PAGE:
While NATO has proven an excellent forum for allied dialogue and joint decision making on foreign policy and defense issues, an equivalent forum in the economic sphere is lacking. Modernization, reform and revitalization of the World Trade Organization, expansion of the EU-US Trade and Technology Council and more frequent G7 meetings could help address this gap. Memories of Cocom which regulated strategic exports to the Warsaw Pact countries during the Cold War springs to mind as the kind of innovative policy thinking that the current circumstances demand.

Indeed, China and Russia would only profit from disagreement, competition or even conflict between the established democracies of the world on the economic front. And there’s no better time for enhanced economic cooperation between the EU and Washington. With better coordination, based on agreed international rules on trade, the West and allies can make sure not to play into the hand of autocratic competitors.

In Other News – The Geopolitical Landscape heading into 2023 – 1/4/2023

As we head into 2023, it’s a good a moment to acknowledge that the world is in the thick of a significant geopolitical shift, and many key drivers of our collective future are in flux. Having a comprehensive understanding of what is at stake, and what levers for action exist, will be essential for strategic decision-making in the coming year. Below, The Arkin Group shares some of the central geopolitical themes to consider while navigating the new and evolving world order.

Putin Will Persist, But Ukraine Will Continue to Prevail
As Russia continues its relentless winter assault on Ukraine, Putin must also manage an increasingly disenfranchised, underequipped and untrained military force, as well as an economy under pressure from enduring sanctions. And if we learned anything in 2022, it’s that while Putin is still hoping for a victory, Ukrainian resilience is an indomitable force. NATO, its member states, and its allies are all working to supply Kyiv with ever more sophisticated weaponry to resist and reclaim lost territory. Many see the makings of a stalemate, likening Eastern Ukraine to the 37th parallel, but the forces working against Putin both on the battlefield and the domestic front will eventually erode Russian resolve and capability to continue in Ukraine. The recent offers for peace negotiations are a tacit acknowledgement that Russia has no real options other than to continue the war. Though that doesn’t mean that Putin won’t persist to his continued detriment.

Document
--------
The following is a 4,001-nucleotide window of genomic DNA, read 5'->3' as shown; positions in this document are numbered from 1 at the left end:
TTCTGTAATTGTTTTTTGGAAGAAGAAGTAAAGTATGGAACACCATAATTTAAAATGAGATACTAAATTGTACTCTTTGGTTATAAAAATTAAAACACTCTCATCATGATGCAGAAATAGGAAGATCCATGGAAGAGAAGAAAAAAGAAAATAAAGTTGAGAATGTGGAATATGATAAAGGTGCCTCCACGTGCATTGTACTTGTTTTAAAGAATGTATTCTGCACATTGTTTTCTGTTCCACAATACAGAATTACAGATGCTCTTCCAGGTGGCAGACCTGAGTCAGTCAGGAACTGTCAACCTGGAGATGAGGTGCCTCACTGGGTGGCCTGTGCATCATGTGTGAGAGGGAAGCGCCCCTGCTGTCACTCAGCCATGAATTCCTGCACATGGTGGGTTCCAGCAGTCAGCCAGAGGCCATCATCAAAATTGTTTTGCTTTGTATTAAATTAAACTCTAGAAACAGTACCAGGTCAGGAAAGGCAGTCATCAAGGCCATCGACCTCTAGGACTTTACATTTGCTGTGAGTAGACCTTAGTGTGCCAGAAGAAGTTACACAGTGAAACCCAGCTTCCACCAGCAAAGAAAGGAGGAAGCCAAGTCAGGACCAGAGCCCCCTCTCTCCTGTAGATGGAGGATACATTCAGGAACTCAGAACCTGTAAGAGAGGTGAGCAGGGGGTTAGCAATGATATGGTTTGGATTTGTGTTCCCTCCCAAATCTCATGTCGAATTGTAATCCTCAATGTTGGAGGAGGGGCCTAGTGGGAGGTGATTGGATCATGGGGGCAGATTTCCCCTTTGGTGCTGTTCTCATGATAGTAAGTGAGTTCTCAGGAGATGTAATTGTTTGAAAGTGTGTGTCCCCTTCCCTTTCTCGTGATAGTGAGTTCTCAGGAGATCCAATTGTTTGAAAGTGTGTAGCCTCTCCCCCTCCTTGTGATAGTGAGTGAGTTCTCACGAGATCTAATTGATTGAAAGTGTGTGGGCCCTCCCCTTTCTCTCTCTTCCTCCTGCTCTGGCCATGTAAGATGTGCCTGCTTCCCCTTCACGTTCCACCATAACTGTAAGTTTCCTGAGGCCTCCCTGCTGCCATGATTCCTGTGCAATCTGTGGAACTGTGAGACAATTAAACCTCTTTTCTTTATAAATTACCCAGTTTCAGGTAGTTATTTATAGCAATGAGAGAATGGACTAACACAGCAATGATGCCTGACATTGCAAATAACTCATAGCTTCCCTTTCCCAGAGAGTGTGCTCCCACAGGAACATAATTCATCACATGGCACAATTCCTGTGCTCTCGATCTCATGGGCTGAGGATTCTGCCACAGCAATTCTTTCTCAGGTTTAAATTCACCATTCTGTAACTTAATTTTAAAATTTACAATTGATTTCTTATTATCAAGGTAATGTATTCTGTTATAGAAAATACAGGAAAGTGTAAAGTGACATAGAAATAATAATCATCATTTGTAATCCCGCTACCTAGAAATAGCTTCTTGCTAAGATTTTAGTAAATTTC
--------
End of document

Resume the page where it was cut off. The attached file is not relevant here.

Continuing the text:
The Stability of the Global Order is at Play on the Front Lines in Ukraine.
Russia’s invasion has had a global inflationary effect as energy and food prices soar, supply chains are disrupted, and instability disrupts the global economic recovery from the pandemic. But even more critically, whether Putin is able to successfully invade and occupy an independent, sovereign country will have lasting impact on the legitimacy and strength on the global international order. If Ukraine is usurped, what next for the Baltic States and Poland? And what fate for Taiwan? There are countless lingering territorial disputes that could explode into conflict if countries believe that they will not be held to account for violating a longstanding international norm for the respect of territorial integrity.

The Russian invasion of Ukraine also rightly prompted a rapid acceleration to advance alternative energy not only for environmental but security purposes. Concurrent to this development, we have made a critical advancement in nuclear fusion technology. These developments have laid out a clear path to a carbon-free future. Still, the intermediary resurgence of coal as a stopgap solution to a shortage of Russian supply as well as ever-increasing reports of severe weather, flooding, and water scarcity underscore the fact that we need to work faster.

Russia and China’s Autocratic Missteps have created a real opportunity for the West and Democratic Allies.
NATO’s renewed sense of purpose and commitment to investing in our common security will be a lasting and welcome trend from 2022. Putin’s blunder, along with China’s continual and repeated missteps in handling Covid-19, have shown the world how the even purportedly efficiently run autocracies are inherently sclerotic. Information flows are greatly impacted by fears of reprisal for speaking truth to power. The healthy debate that is critical for decision making in matters of national security and crisis management are impossible in societies where there is absolute control in one decision maker. This summer, Xi cemented his hold on power for the foreseeable future echoing Putin’s deft maneuverings a decade hence making us nostalgic for the erstwhile decision-making bodies of the Soviet Politburo and the previous iterations of the People’s Party’s Congress, which were more stable and predictable because there was more than one set of opinions. Turkey’s Erdogan and Saudi Arabia’s MBS should take note.